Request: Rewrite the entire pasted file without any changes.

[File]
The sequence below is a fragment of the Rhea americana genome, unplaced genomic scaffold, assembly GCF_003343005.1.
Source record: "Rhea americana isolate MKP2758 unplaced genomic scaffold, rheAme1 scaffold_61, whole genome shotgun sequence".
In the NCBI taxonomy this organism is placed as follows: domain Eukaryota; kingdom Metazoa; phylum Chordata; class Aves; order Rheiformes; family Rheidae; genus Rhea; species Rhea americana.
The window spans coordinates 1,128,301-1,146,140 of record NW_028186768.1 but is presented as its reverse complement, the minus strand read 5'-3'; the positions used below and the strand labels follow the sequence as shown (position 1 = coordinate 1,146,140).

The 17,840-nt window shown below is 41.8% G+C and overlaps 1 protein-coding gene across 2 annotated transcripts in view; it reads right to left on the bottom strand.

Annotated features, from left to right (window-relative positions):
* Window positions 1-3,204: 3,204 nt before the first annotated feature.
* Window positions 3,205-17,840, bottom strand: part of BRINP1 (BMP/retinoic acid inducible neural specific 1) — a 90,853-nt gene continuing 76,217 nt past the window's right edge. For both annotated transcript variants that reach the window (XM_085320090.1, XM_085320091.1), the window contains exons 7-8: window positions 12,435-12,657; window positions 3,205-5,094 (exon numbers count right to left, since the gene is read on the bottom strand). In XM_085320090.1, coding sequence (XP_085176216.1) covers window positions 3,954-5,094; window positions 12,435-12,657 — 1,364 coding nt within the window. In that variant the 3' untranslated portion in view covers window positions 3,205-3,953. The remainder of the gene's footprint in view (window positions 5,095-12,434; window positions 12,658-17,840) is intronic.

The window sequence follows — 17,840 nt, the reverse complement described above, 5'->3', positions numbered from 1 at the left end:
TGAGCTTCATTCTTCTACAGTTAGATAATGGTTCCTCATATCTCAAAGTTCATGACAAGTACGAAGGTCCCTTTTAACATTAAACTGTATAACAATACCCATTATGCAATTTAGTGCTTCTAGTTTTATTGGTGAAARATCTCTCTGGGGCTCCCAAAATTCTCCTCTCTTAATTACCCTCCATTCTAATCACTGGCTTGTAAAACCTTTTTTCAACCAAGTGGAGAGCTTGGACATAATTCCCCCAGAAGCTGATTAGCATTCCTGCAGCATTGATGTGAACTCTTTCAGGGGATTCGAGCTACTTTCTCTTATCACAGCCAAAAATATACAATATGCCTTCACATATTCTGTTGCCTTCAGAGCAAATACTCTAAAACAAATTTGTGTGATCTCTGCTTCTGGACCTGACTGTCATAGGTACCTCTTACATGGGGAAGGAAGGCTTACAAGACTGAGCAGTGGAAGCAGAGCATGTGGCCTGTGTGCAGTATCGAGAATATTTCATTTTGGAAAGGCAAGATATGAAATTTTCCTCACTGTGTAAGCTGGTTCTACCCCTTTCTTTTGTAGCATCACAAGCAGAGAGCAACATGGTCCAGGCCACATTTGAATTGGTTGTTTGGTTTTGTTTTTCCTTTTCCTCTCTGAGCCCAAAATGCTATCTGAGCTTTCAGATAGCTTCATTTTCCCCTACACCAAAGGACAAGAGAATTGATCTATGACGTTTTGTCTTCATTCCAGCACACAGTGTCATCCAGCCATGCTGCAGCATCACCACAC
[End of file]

The sequence below is a fragment of the Rhea americana genome, unplaced genomic scaffold, assembly GCF_003343005.1.
Source record: "Rhea americana isolate MKP2758 unplaced genomic scaffold, rheAme1 scaffold_61, whole genome shotgun sequence".
In the NCBI taxonomy this organism is placed as follows: domain Eukaryota; kingdom Metazoa; phylum Chordata; class Aves; order Rheiformes; family Rheidae; genus Rhea; species Rhea americana.
The window spans coordinates 1,128,301-1,146,140 of record NW_028186768.1 but is presented as its reverse complement, the minus strand read 5'-3'; the positions used below and the strand labels follow the sequence as shown (position 1 = coordinate 1,146,140).

The 17,840-nt window shown below is 41.8% G+C and overlaps 1 protein-coding gene across 2 annotated transcripts in view; it reads right to left on the bottom strand.

Annotated features, from left to right (window-relative positions):
* Window positions 1-3,204: 3,204 nt before the first annotated feature.
* Window positions 3,205-17,840, bottom strand: part of BRINP1 (BMP/retinoic acid inducible neural specific 1) — a 90,853-nt gene continuing 76,217 nt past the window's right edge. For both annotated transcript variants that reach the window (XM_085320090.1, XM_085320091.1), the window contains exons 7-8: window positions 12,435-12,657; window positions 3,205-5,094 (exon numbers count right to left, since the gene is read on the bottom strand). In XM_085320090.1, coding sequence (XP_085176216.1) covers window positions 3,954-5,094; window positions 12,435-12,657 — 1,364 coding nt within the window. In that variant the 3' untranslated portion in view covers window positions 3,205-3,953. The remainder of the gene's footprint in view (window positions 5,095-12,434; window positions 12,658-17,840) is intronic.

The window sequence follows — 17,840 nt, the reverse complement described above, 5'->3', positions numbered from 1 at the left end:
TGAGCTTCATTCTTCTACAGTTAGATAATGGTTCCTCATATCTCAAAGTTCATGACAAGTACGAAGGTCCCTTTTAACATTAAACTGTATAACAATACCCATTATGCAATTTAGTGCTTCTAGTTTTATTGGTGAAARATCTCTCTGGGGCTCCCAAAATTCTCCTCTCTTAATTACCCTCCATTCTAATCACTGGCTTGTAAAACCTTTTTTCAACCAAGTGGAGAGCTTGGACATAATTCCCCCAGAAGCTGATTAGCATTCCTGCAGCATTGATGTGAACTCTTTCAGGGGATTCGAGCTACTTTCTCTTATCACAGCCAAAAATATACAATATGCCTTCACATATTCTGTTGCCTTCAGAGCAAATACTCTAAAACAAATTTGTGTGATCTCTGCTTCTGGACCTGACTGTCATAGGTACCTCTTACATGGGGAAGGAAGGCTTACAAGACTGAGCAGTGGAAGCAGAGCATGTGGCCTGTGTGCAGTATCGAGAATATTTCATTTTGGAAAGGCAAGATATGAAATTTTCCTCACTGTGTAAGCTGGTTCTACCCCTTTCTTTTGTAGCATCACAAGCAGAGAGCAACATGGTCCAGGCCACATTTGAATTGGTTGTTTGGTTTTGTTTTTCCTTTTCCTCTCTGAGCCCAAAATGCTATCTGAGCTTTCAGATAGCTTCATTTTCCCCTACACCAAAGGACAAGAGAATTGATCTATGACGTTTTGTCTTCATTCCAGCACACAGTGTCATCCAGCCATGCTGCAGCATCACCACAC